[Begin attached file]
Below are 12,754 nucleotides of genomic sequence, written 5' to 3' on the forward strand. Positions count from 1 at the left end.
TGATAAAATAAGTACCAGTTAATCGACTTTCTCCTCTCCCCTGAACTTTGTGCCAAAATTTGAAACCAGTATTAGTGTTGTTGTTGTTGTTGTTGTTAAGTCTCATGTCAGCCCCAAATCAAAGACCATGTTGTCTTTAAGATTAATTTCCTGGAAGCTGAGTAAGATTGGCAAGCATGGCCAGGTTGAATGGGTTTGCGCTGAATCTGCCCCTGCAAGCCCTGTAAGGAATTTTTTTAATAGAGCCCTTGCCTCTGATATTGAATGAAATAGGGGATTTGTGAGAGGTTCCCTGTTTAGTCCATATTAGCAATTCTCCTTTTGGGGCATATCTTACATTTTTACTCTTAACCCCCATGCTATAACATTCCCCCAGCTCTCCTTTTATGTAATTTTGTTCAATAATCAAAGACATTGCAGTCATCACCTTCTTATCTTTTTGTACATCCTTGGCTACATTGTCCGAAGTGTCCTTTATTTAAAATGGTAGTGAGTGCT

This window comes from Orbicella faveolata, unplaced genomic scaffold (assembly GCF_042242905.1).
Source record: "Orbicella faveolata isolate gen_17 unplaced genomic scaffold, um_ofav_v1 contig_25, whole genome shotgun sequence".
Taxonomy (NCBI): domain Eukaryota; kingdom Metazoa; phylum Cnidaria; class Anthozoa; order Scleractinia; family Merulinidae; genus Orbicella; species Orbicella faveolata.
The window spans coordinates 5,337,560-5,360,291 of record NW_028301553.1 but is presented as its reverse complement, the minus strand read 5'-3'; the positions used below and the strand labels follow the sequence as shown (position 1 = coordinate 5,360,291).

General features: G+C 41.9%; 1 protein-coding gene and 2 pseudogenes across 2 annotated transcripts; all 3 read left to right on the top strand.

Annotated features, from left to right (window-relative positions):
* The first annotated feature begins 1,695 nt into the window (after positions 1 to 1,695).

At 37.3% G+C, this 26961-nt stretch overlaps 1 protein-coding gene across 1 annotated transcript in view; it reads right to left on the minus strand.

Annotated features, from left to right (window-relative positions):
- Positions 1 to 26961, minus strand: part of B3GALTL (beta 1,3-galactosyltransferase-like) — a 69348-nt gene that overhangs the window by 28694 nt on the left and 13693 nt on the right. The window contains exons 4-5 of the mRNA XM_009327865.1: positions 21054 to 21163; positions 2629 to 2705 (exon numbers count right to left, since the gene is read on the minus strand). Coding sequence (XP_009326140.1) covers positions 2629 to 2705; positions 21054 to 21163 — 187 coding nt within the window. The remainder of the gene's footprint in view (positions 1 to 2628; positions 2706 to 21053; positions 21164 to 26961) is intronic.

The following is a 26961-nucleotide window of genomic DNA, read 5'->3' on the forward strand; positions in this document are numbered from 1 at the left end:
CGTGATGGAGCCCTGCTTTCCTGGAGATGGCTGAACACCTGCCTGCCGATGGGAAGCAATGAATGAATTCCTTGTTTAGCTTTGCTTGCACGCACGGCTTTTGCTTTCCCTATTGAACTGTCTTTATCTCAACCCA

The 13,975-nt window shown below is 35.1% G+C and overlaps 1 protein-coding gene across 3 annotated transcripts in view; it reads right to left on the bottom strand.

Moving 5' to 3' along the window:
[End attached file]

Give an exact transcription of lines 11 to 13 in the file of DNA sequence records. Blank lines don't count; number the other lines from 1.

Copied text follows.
Annotated features, from left to right (window-relative positions):
- Positions 1 to 26961, minus strand: part of B3GALTL (beta 1,3-galactosyltransferase-like) — a 69348-nt gene that overhangs the window by 28694 nt on the left and 13693 nt on the right. The window contains exons 4-5 of the mRNA XM_009327865.1: positions 21054 to 21163; positions 2629 to 2705 (exon numbers count right to left, since the gene is read on the minus strand). Coding sequence (XP_009326140.1) covers positions 2629 to 2705; positions 21054 to 21163 — 187 coding nt within the window. The remainder of the gene's footprint in view (positions 1 to 2628; positions 2706 to 21053; positions 21164 to 26961) is intronic.

The following is a 26961-nucleotide window of genomic DNA, read 5'->3' on the forward strand; positions in this document are numbered from 1 at the left end: